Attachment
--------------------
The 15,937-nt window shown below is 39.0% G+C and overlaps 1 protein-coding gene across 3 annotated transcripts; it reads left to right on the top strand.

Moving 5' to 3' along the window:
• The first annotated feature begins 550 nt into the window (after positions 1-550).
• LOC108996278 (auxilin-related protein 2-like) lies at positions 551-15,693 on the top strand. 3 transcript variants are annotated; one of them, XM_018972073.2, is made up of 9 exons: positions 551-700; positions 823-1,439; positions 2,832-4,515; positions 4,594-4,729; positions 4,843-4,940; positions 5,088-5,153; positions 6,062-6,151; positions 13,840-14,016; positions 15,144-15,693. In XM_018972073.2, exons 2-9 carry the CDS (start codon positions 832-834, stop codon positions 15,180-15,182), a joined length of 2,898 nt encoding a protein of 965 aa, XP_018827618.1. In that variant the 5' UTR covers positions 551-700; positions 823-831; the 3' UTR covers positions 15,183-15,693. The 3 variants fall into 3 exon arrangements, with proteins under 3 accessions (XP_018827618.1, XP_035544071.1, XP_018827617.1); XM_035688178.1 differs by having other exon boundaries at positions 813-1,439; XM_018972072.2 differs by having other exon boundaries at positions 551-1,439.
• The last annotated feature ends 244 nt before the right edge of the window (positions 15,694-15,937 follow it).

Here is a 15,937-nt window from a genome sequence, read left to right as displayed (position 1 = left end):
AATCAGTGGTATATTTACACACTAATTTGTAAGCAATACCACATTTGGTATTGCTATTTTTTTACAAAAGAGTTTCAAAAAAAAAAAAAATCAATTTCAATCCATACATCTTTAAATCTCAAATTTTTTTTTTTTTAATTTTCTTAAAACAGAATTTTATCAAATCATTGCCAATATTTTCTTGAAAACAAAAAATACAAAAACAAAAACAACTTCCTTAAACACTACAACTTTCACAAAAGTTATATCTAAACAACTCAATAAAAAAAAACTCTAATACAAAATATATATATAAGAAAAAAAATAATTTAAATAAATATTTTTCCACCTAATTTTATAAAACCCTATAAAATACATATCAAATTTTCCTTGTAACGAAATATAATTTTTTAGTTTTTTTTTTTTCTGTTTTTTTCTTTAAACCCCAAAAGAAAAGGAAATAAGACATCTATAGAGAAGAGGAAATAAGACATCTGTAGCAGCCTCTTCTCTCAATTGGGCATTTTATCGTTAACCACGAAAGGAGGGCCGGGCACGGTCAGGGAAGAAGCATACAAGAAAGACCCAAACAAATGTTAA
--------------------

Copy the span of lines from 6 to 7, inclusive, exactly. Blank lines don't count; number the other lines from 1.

Here is a 15,937-nt window from a genome sequence, read left to right as displayed (position 1 = left end):
AATCAGTGGTATATTTACACACTAATTTGTAAGCAATACCACATTTGGTATTGCTATTTTTTTACAAAAGAGTTTCAAAAAAAAAAAAAATCAATTTCAATCCATACATCTTTAAATCTCAAATTTTTTTTTTTTTAATTTTCTTAAAACAGAATTTTATCAAATCATTGCCAATATTTTCTTGAAAACAAAAAATACAAAAACAAAAACAACTTCCTTAAACACTACAACTTTCACAAAAGTTATATCTAAACAACTCAATAAAAAAAAACTCTAATACAAAATATATATATAAGAAAAAAAATAATTTAAATAAATATTTTTCCACCTAATTTTATAAAACCCTATAAAATACATATCAAATTTTCCTTGTAACGAAATATAATTTTTTAGTTTTTTTTTTTTCTGTTTTTTTCTTTAAACCCCAAAAGAAAAGGAAATAAGACATCTATAGAGAAGAGGAAATAAGACATCTGTAGCAGCCTCTTCTCTCAATTGGGCATTTTATCGTTAACCACGAAAGGAGGGCCGGGCACGGTCAGGGAAGAAGCATACAAGAAAGACCCAAACAAATGTTAA